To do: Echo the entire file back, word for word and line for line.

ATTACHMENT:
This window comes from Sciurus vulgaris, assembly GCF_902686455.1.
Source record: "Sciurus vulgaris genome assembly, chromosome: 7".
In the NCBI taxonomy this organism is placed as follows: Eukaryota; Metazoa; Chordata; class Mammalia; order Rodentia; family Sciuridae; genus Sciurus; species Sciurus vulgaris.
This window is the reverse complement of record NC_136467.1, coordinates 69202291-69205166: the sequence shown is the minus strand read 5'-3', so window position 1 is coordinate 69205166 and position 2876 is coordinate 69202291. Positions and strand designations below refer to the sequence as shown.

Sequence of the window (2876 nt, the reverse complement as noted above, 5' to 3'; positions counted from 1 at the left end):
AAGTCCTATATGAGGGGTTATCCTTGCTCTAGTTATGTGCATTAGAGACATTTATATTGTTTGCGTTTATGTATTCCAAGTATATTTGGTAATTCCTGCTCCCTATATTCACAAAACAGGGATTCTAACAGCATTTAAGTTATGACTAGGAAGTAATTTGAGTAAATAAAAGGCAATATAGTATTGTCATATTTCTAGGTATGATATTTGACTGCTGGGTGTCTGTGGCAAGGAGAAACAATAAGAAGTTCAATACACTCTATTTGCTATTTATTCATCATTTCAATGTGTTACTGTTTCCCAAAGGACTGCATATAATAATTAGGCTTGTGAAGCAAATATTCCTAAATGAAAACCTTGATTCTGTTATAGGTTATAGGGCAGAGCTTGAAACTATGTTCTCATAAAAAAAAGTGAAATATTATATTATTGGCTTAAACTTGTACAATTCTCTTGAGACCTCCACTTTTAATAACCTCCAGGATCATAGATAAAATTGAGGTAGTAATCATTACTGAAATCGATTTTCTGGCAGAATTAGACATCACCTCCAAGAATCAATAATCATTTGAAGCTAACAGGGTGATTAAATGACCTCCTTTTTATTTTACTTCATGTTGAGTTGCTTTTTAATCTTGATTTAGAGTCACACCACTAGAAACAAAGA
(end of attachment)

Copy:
This window comes from Sciurus vulgaris, assembly GCF_902686455.1.
Source record: "Sciurus vulgaris genome assembly, chromosome: 7".
In the NCBI taxonomy this organism is placed as follows: Eukaryota; Metazoa; Chordata; class Mammalia; order Rodentia; family Sciuridae; genus Sciurus; species Sciurus vulgaris.
This window is the reverse complement of record NC_136467.1, coordinates 69202291-69205166: the sequence shown is the minus strand read 5'-3', so window position 1 is coordinate 69205166 and position 2876 is coordinate 69202291. Positions and strand designations below refer to the sequence as shown.

Sequence of the window (2876 nt, the reverse complement as noted above, 5' to 3'; positions counted from 1 at the left end):
AAGTCCTATATGAGGGGTTATCCTTGCTCTAGTTATGTGCATTAGAGACATTTATATTGTTTGCGTTTATGTATTCCAAGTATATTTGGTAATTCCTGCTCCCTATATTCACAAAACAGGGATTCTAACAGCATTTAAGTTATGACTAGGAAGTAATTTGAGTAAATAAAAGGCAATATAGTATTGTCATATTTCTAGGTATGATATTTGACTGCTGGGTGTCTGTGGCAAGGAGAAACAATAAGAAGTTCAATACACTCTATTTGCTATTTATTCATCATTTCAATGTGTTACTGTTTCCCAAAGGACTGCATATAATAATTAGGCTTGTGAAGCAAATATTCCTAAATGAAAACCTTGATTCTGTTATAGGTTATAGGGCAGAGCTTGAAACTATGTTCTCATAAAAAAAAGTGAAATATTATATTATTGGCTTAAACTTGTACAATTCTCTTGAGACCTCCACTTTTAATAACCTCCAGGATCATAGATAAAATTGAGGTAGTAATCATTACTGAAATCGATTTTCTGGCAGAATTAGACATCACCTCCAAGAATCAATAATCATTTGAAGCTAACAGGGTGATTAAATGACCTCCTTTTTATTTTACTTCATGTTGAGTTGCTTTTTAATCTTGATTTAGAGTCACACCACTAGAAACAAAGA